Minneapolis Threshing Machine Co.
At first, the new company built only threshing machines but sold steam traction engines built by Huber Manufacturing Company, Marion Ohio. In 1891, Minneapolis Threshing Machine Company entered the traction engine business by building 150 Minneapolis steam engines, using the patented Woolf valve gear. McDonald foresaw the coming challenge of gasoline tractors already in 1897 when he suggested that the company start building gasoline tractors designed by Otto Gas Engine works. Nothing came of the idea, and in 1899, In 1910, MTM built over 400 steam tractions, followed by 162 in 1911, and 90 in 1912. Clearly, the gasoline tractor was capturing the market. A deal was made in 1911 to begin selling the 20-horsepower “Universal” tractor built by Universal Tractor Company, Stillwater, Minnesota. At the same time, MTM made a contract with Walter j. McVicker to design a tractor. A contract was then made with Northwest Thresher Company at Stillwater to build 25 tractors. For 1912, MTM ordered 48 more tractors of the same cross mount design. Jack Junkins, the Chief Engineer for MTM, smoothed up the design on the 1912 models. A 40-80 size was added in late 1912. During the next few years, various tractor models were produced, although MTM never built a production row-crop model.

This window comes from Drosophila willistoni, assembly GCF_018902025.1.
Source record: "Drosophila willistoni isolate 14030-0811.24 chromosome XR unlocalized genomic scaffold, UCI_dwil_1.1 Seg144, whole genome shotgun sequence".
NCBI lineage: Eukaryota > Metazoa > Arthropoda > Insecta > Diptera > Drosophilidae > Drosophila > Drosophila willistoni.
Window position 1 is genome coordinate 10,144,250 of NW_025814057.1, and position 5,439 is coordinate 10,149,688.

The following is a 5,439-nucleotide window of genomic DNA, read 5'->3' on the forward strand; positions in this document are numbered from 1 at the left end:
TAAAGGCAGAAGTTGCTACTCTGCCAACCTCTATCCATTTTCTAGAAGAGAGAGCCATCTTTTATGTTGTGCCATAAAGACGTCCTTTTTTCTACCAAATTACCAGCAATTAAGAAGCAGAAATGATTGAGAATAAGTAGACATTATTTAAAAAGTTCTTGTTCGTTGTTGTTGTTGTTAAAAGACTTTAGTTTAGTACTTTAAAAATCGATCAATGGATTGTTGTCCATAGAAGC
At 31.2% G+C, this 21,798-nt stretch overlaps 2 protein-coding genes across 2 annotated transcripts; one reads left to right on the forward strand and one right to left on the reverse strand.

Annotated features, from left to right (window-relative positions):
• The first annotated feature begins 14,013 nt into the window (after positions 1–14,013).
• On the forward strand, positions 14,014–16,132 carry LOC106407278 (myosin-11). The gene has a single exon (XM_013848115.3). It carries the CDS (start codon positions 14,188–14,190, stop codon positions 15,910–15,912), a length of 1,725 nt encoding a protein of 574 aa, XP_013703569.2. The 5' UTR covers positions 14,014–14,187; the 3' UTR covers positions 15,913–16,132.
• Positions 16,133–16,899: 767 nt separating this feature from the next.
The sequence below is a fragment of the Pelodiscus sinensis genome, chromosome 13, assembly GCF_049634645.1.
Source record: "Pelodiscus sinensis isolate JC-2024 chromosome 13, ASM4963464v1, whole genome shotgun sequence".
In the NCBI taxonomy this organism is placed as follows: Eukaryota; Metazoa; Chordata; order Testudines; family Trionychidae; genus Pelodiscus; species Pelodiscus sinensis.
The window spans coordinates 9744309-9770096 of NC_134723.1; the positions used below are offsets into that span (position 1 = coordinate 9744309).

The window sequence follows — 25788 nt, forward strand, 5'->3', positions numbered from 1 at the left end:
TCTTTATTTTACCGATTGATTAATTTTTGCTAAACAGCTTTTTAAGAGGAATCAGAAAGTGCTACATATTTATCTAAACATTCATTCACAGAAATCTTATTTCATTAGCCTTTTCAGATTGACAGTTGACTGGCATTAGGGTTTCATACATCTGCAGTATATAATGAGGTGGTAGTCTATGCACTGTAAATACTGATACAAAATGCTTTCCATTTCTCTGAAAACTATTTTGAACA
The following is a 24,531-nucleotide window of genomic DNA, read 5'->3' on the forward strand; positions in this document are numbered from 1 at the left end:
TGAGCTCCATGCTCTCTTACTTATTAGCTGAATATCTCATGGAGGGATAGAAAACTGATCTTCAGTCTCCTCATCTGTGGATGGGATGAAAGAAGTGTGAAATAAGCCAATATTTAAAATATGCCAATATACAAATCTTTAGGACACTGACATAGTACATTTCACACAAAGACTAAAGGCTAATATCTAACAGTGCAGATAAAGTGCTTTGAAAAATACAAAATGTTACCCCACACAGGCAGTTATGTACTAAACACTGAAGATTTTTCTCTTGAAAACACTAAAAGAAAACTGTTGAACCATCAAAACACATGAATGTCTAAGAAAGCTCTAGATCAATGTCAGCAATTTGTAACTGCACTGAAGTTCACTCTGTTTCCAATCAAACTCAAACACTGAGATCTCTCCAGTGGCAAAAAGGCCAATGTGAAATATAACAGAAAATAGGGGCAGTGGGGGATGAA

The Fond du Lac Threshing Machine Company was organized in 1874 at Fond du Lac Wisconsin. By 1876, the company failed and was reorganized as the McDonald Manufacturing Company. John S. McDonald had invested heavily in the venture and reorganized the firm to protect his investment. One of McDonald’s first moves was to bring out the “Pride of the West” threshing machine. This was replaced in the mid-1800s by the “Victory” vibrator separator. In 1887, McDonald left Fond du Lac and moved to Minneapolis, Minnesota, where he organized the Minneapolis Threshing Machine Company. McDonald lost control of the company to F. E. Kenaston who assumed the presidency until 1920. The plant of John A. Abell Engine & Machine Works, Ltd. at Toronto, Ontario was acquired in 1902, thus putting Minneapolis Threshing Machine Company (MTM). into the booming Canadian market. Advance Thresher Company, Battle Creek, Michigan joined in the American-Abell venture. The operation was not a total success, and when M. Rumely Company took over Advance in 1911, MTM withdrew from the Abell operation. By some clever dealings, MTM shed themselves of a subsidiary that hadn’t been doing too well anyway. Walter J. McVicker left Minneapolis Steel & Machinery Company (builders of the Twin City line) about 1918 and joined the MTM organization. About this time great interest was shown in prairie-type combines McVicker and C. C. Cavanaugh designed such a machine for MTM, and it was first marketed in 1925. On April 18, 1929, Minneapolis-Moline Power Implement Company assumed control of Minneapolis Threshing Machine Company, Minneapolis Steel & Machinery Company, and Moline Plow Company.